A game plan for family devotionals belongs on any list of Christian parenting resources!
Once you have made the decision to have family devotionals, the next thing to do is to plan them.
Relax! The plan doesn’t have to be complicated. Family devotionals can be short and simple. In fact, it’s best to keep them short and simple. Here are some suggested components to a family devotional time:
1. Pick a designated time. Have each family member block that time open.
2. Have someone (a parent or older child at first) commit the time to God with an opening prayer.
3. Read some Scripture together. (The Gospels are a good place to start. Some of the parables in the Gospel of Luke are especially good.)
4. Talk about what the verse or passage means and how it can apply to our lives.
5. Work on a memory verse together.
6. Read a page from a children’s devotional. Look up and read related Bible verses.
7. Have a short time of worship. If someone in your family plays the piano or guitar, draft them for service. If there are no musicians in your family, though, don’t let that stop you. Singing without instruments can be great fun and very meaningful. Another idea is to sing along with worship CDs.
8. Have a time of prayer. Use the acronym, ACTS, as a guide:
A — Adoration (to God for who He is).
C — Confession (of sin).
T — Thanksgiving (for what God has done for you).
S — Supplication (ask God for specific needs).
9. Close with a fun activity. Options include:
• Play “What Bible character am I thinking of?” (Give clues.)
• Play the Bible version of “Trivial Pursuit.”
• Do some Bible crossword puzzles.
• Tell some religious jokes.
10. Optional: Be open to special projects that you can participate in as a family. For example:
• You might occasionally have family members draw names out of a hat to do a secret nice deed for a family member that week.
• You might decide as a family to support a missionary organization that feeds children. If you do this you can put the picture of the child on the refrigerator door and have regular prayer time for him or her during your devotionals. We’ve done this in our family.
• Consider going to a Christian concert together. This can be a great time of bonding.
• Go together to special programs offered at your church, or even other churches in your area.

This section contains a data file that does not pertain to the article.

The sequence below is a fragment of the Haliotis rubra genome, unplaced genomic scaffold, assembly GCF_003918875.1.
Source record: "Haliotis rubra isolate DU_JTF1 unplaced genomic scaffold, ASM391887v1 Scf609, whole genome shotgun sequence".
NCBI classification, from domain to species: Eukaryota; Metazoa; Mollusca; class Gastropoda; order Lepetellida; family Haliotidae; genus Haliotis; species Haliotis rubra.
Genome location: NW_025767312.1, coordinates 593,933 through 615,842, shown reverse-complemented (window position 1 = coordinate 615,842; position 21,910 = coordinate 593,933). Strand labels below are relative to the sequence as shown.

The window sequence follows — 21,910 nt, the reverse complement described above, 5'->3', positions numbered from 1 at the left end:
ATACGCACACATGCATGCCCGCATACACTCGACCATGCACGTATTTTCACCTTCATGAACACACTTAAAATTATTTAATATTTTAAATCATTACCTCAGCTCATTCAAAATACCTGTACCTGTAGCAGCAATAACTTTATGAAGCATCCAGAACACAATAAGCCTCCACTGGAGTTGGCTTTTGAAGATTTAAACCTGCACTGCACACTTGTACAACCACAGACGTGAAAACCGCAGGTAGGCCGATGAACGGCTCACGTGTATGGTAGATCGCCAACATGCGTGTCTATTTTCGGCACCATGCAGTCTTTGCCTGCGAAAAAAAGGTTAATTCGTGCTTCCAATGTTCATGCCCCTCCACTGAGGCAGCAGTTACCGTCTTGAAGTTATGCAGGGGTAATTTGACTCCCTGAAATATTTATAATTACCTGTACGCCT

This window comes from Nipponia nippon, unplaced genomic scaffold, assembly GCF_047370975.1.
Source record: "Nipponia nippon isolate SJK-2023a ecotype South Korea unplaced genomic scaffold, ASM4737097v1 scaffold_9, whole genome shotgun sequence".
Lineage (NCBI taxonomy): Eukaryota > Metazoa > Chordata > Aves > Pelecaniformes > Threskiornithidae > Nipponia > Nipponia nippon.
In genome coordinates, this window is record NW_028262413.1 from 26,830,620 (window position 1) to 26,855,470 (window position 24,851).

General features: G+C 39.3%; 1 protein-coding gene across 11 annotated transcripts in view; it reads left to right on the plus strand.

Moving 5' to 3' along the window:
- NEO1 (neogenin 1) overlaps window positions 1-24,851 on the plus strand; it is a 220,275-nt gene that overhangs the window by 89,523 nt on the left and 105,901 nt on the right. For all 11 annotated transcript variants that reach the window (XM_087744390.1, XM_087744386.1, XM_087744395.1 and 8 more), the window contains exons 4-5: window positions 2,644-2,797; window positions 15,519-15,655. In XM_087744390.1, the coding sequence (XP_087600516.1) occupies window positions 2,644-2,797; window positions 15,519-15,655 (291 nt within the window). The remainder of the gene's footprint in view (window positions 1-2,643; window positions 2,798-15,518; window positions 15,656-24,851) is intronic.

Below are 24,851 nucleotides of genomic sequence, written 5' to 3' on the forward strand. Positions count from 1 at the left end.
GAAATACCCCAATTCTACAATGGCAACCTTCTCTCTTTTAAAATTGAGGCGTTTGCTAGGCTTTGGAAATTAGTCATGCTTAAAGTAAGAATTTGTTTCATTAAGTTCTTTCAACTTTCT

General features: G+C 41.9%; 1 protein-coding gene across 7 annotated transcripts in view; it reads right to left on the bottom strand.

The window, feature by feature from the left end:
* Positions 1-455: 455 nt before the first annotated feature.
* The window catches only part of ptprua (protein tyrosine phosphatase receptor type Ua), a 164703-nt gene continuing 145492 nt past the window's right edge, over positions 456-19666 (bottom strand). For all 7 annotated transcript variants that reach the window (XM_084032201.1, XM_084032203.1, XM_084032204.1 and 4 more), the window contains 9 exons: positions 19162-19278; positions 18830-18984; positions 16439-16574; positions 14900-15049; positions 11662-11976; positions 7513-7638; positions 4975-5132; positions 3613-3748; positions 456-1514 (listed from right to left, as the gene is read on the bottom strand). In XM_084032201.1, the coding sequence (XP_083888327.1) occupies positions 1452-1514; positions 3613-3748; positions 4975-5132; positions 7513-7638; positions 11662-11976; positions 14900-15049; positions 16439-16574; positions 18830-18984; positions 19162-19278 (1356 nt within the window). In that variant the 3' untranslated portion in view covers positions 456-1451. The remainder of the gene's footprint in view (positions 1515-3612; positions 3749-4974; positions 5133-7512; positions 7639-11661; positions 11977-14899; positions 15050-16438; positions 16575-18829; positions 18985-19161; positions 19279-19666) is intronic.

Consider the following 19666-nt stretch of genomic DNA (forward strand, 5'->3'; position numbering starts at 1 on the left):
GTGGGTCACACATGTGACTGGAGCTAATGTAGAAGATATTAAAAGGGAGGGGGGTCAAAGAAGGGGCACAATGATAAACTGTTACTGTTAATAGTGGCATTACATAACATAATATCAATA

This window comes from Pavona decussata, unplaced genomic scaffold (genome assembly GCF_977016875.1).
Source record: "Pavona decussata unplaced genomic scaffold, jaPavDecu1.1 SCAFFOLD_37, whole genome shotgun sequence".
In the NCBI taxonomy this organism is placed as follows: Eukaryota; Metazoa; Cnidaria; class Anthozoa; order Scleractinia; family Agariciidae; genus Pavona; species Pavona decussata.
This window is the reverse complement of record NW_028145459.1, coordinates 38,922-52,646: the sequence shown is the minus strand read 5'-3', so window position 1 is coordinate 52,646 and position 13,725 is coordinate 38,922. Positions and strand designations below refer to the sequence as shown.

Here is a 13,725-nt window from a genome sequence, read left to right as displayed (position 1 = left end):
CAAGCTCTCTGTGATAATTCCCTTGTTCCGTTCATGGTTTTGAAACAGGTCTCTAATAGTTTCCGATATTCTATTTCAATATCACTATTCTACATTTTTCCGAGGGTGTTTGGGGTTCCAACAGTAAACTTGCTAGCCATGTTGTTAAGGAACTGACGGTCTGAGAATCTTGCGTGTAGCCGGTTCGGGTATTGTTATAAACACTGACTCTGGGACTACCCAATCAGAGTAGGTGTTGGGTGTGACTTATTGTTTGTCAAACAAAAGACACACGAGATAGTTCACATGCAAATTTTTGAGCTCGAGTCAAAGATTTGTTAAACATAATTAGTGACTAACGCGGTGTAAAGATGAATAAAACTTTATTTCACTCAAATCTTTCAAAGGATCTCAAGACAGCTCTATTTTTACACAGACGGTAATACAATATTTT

• You might on occasion view a Christian video together. There are lots of good choices.
• Around Christmas time you might go shopping as a family for a bag of groceries and secretly put it on the doorstop of a needy family.
• You might participate as a family in helping an older couple paint their house or clean out their garage.
These are just a few of the kinds of special things you can do as a family to enhance your family sense of devotion to Christ.
As you start having family devotionals, keep in mind that it may take a few times to see what works best for your family. If your two-year-old toddles off down the hall, or your ten-year-old refuses to sing, don’t become discouraged or (worse) angry. Remember that there are spiritual forces at work here to thwart your enthusiasm. Adjust the “what” and the “how long” as needed till you find what works best for your family. Hang in there. God will bless your efforts and time spent gathered in His name!
Keep Prayer Journals
One last thing. I highly recommend that you give everyone in the family a little notebook to record prayer requests. Put both an “Ask” column and an “Answer” column in it. This is a good way to keep track of God’s answers to your prayers.
There are two key benefits to this.
• First, it keeps your family prayers organized.
• Second, it helps kids see that God really does answer prayers. This is an important lesson that will stick with them throughout life. A record of answered prayers is a great faith-builder.
— Dr. Ron Rhodes